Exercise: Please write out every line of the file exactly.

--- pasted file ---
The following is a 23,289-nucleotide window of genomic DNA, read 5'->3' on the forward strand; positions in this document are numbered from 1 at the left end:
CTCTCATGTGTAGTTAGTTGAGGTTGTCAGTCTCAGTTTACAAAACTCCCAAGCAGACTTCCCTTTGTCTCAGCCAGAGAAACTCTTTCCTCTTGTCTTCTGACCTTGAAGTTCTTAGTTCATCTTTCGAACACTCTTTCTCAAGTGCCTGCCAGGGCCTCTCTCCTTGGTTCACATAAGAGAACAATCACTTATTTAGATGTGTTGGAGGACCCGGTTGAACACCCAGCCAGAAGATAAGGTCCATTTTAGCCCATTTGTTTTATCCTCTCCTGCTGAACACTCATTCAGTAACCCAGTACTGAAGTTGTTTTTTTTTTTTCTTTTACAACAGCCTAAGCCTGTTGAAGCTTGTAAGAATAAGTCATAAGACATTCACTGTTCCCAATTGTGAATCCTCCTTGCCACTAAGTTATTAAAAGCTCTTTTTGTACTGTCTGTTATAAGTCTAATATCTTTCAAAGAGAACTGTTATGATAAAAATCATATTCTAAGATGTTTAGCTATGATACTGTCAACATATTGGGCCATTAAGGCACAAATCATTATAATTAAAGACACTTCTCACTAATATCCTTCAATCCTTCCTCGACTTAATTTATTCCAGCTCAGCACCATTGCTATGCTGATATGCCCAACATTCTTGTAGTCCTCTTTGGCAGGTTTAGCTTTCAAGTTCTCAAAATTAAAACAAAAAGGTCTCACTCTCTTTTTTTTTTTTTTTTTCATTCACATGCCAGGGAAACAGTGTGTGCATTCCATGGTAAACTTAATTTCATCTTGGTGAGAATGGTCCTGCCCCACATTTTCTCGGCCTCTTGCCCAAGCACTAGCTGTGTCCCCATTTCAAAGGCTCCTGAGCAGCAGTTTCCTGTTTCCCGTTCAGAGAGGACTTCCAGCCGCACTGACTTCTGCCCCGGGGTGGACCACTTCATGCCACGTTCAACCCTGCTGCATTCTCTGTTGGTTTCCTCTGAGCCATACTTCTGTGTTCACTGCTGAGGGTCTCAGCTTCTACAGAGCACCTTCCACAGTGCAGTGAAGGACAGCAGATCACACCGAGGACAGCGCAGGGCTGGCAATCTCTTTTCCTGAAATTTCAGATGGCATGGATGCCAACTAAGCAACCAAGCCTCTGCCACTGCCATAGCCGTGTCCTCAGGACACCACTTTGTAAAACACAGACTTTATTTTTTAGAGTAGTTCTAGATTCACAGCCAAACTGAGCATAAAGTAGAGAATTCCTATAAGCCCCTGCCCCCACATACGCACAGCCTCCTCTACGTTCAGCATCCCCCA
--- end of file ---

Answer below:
The following is a 23,289-nucleotide window of genomic DNA, read 5'->3' on the forward strand; positions in this document are numbered from 1 at the left end:
CTCTCATGTGTAGTTAGTTGAGGTTGTCAGTCTCAGTTTACAAAACTCCCAAGCAGACTTCCCTTTGTCTCAGCCAGAGAAACTCTTTCCTCTTGTCTTCTGACCTTGAAGTTCTTAGTTCATCTTTCGAACACTCTTTCTCAAGTGCCTGCCAGGGCCTCTCTCCTTGGTTCACATAAGAGAACAATCACTTATTTAGATGTGTTGGAGGACCCGGTTGAACACCCAGCCAGAAGATAAGGTCCATTTTAGCCCATTTGTTTTATCCTCTCCTGCTGAACACTCATTCAGTAACCCAGTACTGAAGTTGTTTTTTTTTTTTCTTTTACAACAGCCTAAGCCTGTTGAAGCTTGTAAGAATAAGTCATAAGACATTCACTGTTCCCAATTGTGAATCCTCCTTGCCACTAAGTTATTAAAAGCTCTTTTTGTACTGTCTGTTATAAGTCTAATATCTTTCAAAGAGAACTGTTATGATAAAAATCATATTCTAAGATGTTTAGCTATGATACTGTCAACATATTGGGCCATTAAGGCACAAATCATTATAATTAAAGACACTTCTCACTAATATCCTTCAATCCTTCCTCGACTTAATTTATTCCAGCTCAGCACCATTGCTATGCTGATATGCCCAACATTCTTGTAGTCCTCTTTGGCAGGTTTAGCTTTCAAGTTCTCAAAATTAAAACAAAAAGGTCTCACTCTCTTTTTTTTTTTTTTTTTCATTCACATGCCAGGGAAACAGTGTGTGCATTCCATGGTAAACTTAATTTCATCTTGGTGAGAATGGTCCTGCCCCACATTTTCTCGGCCTCTTGCCCAAGCACTAGCTGTGTCCCCATTTCAAAGGCTCCTGAGCAGCAGTTTCCTGTTTCCCGTTCAGAGAGGACTTCCAGCCGCACTGACTTCTGCCCCGGGGTGGACCACTTCATGCCACGTTCAACCCTGCTGCATTCTCTGTTGGTTTCCTCTGAGCCATACTTCTGTGTTCACTGCTGAGGGTCTCAGCTTCTACAGAGCACCTTCCACAGTGCAGTGAAGGACAGCAGATCACACCGAGGACAGCGCAGGGCTGGCAATCTCTTTTCCTGAAATTTCAGATGGCATGGATGCCAACTAAGCAACCAAGCCTCTGCCACTGCCATAGCCGTGTCCTCAGGACACCACTTTGTAAAACACAGACTTTATTTTTTAGAGTAGTTCTAGATTCACAGCCAAACTGAGCATAAAGTAGAGAATTCCTATAAGCCCCTGCCCCCACATACGCACAGCCTCCTCTACGTTCAGCATCCCCCA